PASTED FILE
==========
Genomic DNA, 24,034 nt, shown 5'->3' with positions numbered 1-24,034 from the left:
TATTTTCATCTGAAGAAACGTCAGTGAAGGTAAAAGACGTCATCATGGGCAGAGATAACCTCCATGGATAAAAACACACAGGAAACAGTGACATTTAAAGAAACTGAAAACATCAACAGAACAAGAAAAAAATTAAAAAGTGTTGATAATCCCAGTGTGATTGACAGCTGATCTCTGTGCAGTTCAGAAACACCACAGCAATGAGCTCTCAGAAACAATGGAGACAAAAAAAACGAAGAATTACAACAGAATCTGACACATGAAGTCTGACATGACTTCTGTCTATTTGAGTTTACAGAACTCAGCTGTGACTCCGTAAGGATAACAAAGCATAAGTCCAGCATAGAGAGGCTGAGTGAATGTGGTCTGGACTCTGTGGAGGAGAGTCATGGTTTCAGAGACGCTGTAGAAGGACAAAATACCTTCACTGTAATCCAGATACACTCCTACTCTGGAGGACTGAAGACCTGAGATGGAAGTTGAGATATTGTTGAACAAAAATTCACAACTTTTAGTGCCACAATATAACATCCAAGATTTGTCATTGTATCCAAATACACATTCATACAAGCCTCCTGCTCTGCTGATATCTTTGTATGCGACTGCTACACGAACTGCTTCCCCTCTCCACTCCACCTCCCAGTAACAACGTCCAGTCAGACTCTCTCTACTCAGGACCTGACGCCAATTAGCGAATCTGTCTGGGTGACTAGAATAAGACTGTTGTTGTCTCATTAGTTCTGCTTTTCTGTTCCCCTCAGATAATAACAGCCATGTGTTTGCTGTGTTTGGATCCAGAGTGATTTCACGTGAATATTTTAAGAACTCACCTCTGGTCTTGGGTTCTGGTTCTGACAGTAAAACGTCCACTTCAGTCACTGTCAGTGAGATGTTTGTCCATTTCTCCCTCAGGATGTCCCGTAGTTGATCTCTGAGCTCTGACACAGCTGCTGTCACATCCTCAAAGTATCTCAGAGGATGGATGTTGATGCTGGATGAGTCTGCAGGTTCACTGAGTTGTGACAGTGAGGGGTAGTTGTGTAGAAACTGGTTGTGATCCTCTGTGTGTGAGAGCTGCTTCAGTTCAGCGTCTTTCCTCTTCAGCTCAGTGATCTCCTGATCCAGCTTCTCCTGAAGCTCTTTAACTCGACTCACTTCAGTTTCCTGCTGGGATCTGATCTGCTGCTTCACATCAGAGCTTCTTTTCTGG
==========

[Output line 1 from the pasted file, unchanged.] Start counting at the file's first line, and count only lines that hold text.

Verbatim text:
Genomic DNA, 24,034 nt, shown 5'->3' with positions numbered 1-24,034 from the left: